Dr. Goutham Rao, clinical director of the Weight Management and Wellness Center at Children’s Hospital of Pittsburgh, said some of his patients gain five to seven pounds for that very reason. They see the holidays as a time to unwind and treat themselves. Some aren’t even thinking about their weight, said Dolgoff, promising to get back on track when school starts.

“If they say, ‘I’m going to start in the new year,’ they have given themselves free rein to eat anything and everything in sight,” she said. “That’s unfortunate. They wind up gaining more.”

Children face a greater challenge when it comes to holiday eating than adults, said experts. They have less impulse control — they see tempting sweets and want them without thinking of the consequences, said Rao. Many are unsure which items are healthy and what an appropriate portion size is.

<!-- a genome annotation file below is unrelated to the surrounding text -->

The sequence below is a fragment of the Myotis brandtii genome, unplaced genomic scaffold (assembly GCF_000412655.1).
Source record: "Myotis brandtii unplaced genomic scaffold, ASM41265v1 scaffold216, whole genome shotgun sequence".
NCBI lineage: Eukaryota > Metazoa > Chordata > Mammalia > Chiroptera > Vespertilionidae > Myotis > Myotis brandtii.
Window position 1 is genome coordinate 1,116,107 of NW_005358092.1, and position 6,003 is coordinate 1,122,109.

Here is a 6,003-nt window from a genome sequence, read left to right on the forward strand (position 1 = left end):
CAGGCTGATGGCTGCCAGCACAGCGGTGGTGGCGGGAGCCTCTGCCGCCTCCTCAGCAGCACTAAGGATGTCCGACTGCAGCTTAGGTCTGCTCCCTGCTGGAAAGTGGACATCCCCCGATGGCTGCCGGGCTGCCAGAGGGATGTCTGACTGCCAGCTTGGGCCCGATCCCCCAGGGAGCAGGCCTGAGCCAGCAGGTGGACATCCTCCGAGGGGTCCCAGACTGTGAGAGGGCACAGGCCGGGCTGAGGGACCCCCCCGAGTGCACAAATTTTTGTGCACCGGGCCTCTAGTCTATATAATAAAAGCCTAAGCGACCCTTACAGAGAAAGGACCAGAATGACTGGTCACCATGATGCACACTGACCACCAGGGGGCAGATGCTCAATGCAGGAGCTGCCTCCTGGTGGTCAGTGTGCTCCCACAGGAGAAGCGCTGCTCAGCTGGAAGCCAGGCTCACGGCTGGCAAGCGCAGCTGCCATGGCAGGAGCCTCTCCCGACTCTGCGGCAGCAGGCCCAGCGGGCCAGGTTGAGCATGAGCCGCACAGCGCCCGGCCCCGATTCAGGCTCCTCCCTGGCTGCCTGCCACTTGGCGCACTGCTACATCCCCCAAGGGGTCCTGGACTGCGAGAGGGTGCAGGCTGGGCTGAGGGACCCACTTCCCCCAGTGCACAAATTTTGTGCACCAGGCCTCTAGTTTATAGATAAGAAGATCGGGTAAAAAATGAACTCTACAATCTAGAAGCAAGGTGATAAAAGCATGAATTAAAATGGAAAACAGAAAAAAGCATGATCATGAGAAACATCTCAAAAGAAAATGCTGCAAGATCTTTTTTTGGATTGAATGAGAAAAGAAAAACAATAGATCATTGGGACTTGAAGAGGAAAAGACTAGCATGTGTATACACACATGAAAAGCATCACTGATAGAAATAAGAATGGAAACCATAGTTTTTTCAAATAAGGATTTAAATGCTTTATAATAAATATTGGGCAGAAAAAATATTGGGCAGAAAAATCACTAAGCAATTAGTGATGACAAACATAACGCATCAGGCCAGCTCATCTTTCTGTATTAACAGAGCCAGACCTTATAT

Tracie Brosius, 46, of Greensburg, Pa., said she tries to keep the goodies in her house to a minimum. Her 17-year-old daughter, Torie Washington, is down 22 pounds since enrolling in Dr. Rao’s program 1 1/2 years ago.

She said last Christmas Torie ate whatever she wanted, especially pizzelles — Italian cookies. This year she is more focused, wanting to slim down for college next year.

“We don’t deprive her of anything,” said Brosius, who works for an insurance company. “If you are really craving something, you have a little bit of it.”

That’s a good strategy, according to Dr. Thomas Robinson of Lucile Packard Children’s Hospital at Stanford, who warns parents not to be the food police. He suggests parents and kids work together to prepare healthier holiday meals.

Vetter said her son has since calmed down. They went out for a sushi dinner on Thanksgiving — California rolls, Yellowtail, Spanish Mackerel — and he loved it, she said.

“We are still on track for more fish and we don’t have the sweet carbs sitting around the house,” she said. “Now my son wants sushi for Christmas.”